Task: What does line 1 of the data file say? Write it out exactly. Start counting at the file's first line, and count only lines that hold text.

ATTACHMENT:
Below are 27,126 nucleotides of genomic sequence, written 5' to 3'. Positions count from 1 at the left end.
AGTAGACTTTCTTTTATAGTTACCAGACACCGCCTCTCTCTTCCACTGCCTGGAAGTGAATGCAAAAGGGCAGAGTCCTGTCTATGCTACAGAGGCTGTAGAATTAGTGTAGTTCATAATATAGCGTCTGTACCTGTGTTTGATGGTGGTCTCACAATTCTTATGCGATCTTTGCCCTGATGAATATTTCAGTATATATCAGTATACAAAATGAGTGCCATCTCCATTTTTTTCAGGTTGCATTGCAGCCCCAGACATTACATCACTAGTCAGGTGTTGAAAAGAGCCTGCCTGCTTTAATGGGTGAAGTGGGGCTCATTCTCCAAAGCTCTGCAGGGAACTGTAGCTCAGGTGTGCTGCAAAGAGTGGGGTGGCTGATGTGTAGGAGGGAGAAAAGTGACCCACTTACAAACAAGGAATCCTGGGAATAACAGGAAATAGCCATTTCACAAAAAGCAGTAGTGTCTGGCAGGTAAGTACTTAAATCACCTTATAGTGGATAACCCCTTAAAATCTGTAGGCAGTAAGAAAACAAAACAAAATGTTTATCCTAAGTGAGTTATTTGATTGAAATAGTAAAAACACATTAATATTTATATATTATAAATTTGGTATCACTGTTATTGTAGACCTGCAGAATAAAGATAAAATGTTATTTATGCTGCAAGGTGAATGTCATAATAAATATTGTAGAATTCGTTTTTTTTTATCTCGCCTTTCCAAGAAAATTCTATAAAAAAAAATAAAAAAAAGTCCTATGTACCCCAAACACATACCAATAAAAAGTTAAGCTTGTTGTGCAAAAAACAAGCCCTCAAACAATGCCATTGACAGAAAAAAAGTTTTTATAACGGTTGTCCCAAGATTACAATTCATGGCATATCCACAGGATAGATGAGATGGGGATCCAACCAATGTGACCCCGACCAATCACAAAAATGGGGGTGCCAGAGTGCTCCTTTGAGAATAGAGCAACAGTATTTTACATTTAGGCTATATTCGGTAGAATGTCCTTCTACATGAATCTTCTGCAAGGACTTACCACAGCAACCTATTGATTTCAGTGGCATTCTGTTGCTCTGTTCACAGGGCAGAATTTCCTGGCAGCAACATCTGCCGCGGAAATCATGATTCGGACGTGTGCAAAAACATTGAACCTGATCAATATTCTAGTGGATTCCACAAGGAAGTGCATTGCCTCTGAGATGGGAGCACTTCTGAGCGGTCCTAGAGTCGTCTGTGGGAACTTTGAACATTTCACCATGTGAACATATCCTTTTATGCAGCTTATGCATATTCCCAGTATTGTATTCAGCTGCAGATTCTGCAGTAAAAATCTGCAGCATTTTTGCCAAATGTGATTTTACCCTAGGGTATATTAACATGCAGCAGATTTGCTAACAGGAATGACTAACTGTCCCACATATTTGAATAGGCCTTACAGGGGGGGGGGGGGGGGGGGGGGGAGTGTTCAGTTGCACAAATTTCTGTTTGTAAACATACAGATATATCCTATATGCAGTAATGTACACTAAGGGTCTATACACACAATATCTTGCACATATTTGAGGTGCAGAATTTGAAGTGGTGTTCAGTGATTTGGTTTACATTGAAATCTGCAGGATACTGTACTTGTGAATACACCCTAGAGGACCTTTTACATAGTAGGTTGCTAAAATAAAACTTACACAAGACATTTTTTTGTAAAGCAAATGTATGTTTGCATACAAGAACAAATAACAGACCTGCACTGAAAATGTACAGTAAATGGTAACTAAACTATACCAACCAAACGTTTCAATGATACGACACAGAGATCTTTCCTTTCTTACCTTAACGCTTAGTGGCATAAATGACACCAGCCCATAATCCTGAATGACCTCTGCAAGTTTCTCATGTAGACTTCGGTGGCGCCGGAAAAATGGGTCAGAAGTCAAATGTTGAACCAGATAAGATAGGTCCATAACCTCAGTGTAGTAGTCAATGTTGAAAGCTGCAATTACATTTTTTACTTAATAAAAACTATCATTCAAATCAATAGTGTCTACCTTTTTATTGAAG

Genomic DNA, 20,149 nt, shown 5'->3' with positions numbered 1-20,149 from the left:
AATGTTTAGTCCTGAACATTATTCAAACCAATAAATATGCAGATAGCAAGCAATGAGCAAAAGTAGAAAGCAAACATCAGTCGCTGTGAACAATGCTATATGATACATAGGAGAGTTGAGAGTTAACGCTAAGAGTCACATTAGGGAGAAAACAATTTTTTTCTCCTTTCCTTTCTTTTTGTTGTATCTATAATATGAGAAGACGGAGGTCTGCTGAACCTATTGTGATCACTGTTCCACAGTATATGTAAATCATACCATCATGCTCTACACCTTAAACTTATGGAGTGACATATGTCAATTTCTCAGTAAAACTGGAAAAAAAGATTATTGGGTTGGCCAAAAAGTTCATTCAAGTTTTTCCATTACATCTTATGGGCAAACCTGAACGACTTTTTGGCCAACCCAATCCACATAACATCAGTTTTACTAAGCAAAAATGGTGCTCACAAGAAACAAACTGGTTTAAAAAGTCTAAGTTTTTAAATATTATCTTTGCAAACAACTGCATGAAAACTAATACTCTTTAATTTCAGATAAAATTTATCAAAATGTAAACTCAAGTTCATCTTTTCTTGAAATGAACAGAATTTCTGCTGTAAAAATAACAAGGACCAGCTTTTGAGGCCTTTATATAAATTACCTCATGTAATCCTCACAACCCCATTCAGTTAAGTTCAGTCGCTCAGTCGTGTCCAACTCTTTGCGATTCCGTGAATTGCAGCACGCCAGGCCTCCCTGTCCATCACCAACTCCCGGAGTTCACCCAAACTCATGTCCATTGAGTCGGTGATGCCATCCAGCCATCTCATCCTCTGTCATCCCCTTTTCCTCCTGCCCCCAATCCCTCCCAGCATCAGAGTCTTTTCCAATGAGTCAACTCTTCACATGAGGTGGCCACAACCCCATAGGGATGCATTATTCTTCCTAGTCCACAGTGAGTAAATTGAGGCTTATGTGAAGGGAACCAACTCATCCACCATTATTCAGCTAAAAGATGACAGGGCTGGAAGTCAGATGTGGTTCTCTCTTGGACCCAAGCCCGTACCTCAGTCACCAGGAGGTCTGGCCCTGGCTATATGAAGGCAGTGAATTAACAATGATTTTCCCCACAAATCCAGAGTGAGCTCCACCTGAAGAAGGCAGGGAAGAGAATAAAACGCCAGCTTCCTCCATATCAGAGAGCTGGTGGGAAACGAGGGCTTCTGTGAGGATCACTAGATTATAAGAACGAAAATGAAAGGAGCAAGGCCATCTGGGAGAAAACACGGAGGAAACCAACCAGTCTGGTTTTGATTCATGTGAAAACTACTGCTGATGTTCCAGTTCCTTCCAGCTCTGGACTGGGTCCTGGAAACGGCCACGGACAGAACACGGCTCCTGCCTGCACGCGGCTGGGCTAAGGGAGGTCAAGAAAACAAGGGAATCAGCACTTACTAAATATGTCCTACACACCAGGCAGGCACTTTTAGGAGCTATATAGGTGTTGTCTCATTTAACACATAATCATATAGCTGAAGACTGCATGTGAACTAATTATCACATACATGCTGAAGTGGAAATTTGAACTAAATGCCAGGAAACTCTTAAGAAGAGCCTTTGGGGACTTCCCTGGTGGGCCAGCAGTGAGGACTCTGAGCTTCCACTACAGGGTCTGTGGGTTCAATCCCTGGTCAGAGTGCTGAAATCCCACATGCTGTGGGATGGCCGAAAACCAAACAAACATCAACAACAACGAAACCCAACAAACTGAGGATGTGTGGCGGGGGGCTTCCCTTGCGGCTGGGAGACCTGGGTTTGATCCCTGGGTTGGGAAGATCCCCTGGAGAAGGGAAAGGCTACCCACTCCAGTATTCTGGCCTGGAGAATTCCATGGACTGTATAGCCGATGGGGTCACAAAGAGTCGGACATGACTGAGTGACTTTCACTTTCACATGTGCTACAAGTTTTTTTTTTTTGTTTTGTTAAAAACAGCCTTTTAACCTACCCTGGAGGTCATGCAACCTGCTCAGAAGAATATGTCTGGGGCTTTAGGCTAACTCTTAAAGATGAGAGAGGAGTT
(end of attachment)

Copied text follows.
Below are 27,126 nucleotides of genomic sequence, written 5' to 3'. Positions count from 1 at the left end.